Can I use the Blue series in on/off mode to control an outlet? SOLVED (no)

I know that I can’t use a dimmer on an outlet, but can I use the blue series in on/off mode to control an outlet? It’s a single pole set up with a neutral wire.

My question to you what will you be controlling?

If want to be electrical code compliant, you cannot use an Inovelli or any smart switch on an outlet. In the US, the NEC provides that the switch must be rated for the capacity of the branch circuit. By design, smart switches have much lower power capacity than the typical 15A or 20A circuits.

The reasoning for that is that the switch must be able to handle whatever is plugged into the receptacle, such as a vacuum, space heater, blow dryer, etc. There is one exception where you provision the outlet with this weird receptacle that only allows a particular plug to go into it. The idea is that if you want to use a lamp with the receptacle, you’d change out the plug on the lamp so only the lamp could be plugged into it. I’ve never see that used IRL.


It’s fairly simple to “rejigger” the wiring so the outlet is always powered, and the switch receives power but has no load. Then you can bind the switch to a Zigbee plug to control a lamp or whatever. I’ve done that on a couple of places in my house.

It accomplishes basically the same thing, but in a safe and compliant manner.


It controls two outlets that have LED strips plugged into them.

Interesting. That’s a good (and safe/compliant) idea that I’ll look into.


Exactly! And if the receptacle is a split receptacle where one outlet is always hot, just replace the receptacles and don’t break the tabs.

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You could also buy a zigbee outlet and bind directly. Then wire the outlet directly to line.

Technically speaking, Blue 2-1 is not strictly an on/off switch because the dimmer module cannot be bypassed and it doesn’t output 100% sine-wave power. [^1] Given it’s inappropriate to wire a dimmer to wall outlet, I think it’s also inappropriate to wire blue 2-1 to an outlet.

Anyway, even for real on/off switches (e.g caseta on/off switches), they typically don’t allow connecting to outlets.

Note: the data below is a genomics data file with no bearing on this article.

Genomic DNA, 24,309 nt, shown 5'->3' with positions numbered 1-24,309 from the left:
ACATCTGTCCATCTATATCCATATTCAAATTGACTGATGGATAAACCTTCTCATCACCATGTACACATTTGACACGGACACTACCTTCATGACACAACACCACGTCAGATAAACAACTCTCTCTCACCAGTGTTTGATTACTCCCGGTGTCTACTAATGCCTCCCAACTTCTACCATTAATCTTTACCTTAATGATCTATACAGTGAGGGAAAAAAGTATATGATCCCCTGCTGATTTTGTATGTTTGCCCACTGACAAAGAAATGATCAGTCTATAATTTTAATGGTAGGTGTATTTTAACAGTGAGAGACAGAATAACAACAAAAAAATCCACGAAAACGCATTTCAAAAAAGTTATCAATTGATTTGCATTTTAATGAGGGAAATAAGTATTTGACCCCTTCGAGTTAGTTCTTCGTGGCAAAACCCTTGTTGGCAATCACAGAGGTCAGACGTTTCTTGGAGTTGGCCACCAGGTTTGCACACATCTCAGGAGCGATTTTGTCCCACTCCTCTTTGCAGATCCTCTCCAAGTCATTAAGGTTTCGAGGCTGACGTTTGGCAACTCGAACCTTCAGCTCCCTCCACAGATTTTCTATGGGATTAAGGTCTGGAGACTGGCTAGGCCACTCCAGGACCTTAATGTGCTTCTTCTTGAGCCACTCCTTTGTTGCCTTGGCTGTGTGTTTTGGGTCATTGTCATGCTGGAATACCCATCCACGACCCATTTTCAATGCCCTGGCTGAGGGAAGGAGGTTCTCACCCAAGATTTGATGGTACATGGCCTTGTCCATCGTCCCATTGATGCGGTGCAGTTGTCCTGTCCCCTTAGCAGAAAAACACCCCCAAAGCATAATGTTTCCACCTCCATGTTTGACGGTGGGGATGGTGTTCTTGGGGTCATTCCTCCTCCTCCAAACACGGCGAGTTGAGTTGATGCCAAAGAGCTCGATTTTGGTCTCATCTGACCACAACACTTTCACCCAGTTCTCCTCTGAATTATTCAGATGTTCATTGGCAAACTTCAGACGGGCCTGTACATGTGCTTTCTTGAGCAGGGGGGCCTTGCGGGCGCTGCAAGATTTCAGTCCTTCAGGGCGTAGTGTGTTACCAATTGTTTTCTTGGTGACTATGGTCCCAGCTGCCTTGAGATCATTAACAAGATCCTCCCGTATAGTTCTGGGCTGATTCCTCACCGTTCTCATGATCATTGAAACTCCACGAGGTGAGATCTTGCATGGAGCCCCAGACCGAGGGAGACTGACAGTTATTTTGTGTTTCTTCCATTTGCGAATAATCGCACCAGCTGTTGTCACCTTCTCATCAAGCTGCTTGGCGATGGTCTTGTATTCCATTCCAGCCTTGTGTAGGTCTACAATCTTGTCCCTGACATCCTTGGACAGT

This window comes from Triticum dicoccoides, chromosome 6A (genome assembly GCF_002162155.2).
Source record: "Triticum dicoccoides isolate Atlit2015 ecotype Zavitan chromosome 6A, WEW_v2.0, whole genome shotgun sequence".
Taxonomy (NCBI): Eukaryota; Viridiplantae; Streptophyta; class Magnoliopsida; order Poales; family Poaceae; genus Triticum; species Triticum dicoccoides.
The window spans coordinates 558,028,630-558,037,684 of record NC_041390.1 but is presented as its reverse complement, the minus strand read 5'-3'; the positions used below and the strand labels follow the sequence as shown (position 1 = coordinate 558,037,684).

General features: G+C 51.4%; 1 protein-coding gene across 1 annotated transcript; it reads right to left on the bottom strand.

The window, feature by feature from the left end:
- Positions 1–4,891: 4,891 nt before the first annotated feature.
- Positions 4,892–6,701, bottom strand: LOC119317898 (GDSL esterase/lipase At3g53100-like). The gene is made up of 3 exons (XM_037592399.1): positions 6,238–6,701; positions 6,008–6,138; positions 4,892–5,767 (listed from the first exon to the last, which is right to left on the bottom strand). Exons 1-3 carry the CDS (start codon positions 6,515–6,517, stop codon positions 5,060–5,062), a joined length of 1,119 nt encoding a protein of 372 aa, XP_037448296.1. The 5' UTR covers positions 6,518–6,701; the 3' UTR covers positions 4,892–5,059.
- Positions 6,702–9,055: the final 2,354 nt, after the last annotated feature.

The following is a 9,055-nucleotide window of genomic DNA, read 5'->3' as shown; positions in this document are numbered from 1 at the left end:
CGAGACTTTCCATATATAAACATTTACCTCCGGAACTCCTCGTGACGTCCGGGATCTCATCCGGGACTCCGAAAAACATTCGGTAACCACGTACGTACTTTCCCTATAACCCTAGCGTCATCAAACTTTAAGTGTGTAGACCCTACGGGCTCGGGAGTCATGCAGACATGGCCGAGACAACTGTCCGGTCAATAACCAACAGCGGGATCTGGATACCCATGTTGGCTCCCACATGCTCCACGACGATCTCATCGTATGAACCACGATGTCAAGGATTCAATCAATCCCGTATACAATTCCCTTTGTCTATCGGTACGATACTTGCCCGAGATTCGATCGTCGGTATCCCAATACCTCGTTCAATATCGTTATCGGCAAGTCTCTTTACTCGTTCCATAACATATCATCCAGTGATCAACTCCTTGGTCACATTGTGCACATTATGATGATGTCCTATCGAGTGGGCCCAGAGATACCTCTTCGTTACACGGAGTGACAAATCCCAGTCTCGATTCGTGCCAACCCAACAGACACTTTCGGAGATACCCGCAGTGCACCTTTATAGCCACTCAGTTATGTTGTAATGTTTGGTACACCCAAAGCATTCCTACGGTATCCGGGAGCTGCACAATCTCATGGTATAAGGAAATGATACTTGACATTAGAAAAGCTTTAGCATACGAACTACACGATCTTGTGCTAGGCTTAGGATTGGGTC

[^1]: According to Blue Series Dimming Tech - #9 by dahanc and Blue Series Dimming Tech - #21 by dahanc

Hi @Bry, Curiosity (for the moment anyway!), the restriction is simply that the switch must be able to handle the full 15A of the breaker - so if we could find a smart switch that could handle 15A (presumably of all possible load types) it would be legal?

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Very clear, thanks! I definitely won’t be wiring it up to the outlet directly.

Most just use a relay if they need true 15A load. I installed a red on/off switch to an outlet that was wired next to the bed for a lamp. Figured no one would unplug the lamp to plug in a vacuum.

It’s honestly what you feel safe doing and preventing overloading the switch.

As I understand it, yes, keeping in mind that local codes may vary.

In essence, the section I’m referring to says that where a switch is used to control a receptacle, the switch has to be rated at not less than the breaker’s rating. It only says switch, without any further definition. 404.14(F)

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In addition to what people are saying (wrt load etc): It is also not allowed because the switches are not designed to switch inductive loads. That’s the reason why you shouldn’t control a bathroom fan. If you control an outlet, there is no guarantee that someone wouldn’t put in a large inductive load.

One small add to this discussion, there are Zigbee wall wart dimmers. So using such a dimmer in combination with making the outlet always on might be an interesting way to go.

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SONOFF S31 Lite 15A Zigbee Smart Plug

Or this 43096 Enbrighten Zigbee Plug-In Dual Outlet Smart Dimmer - Aartech Canada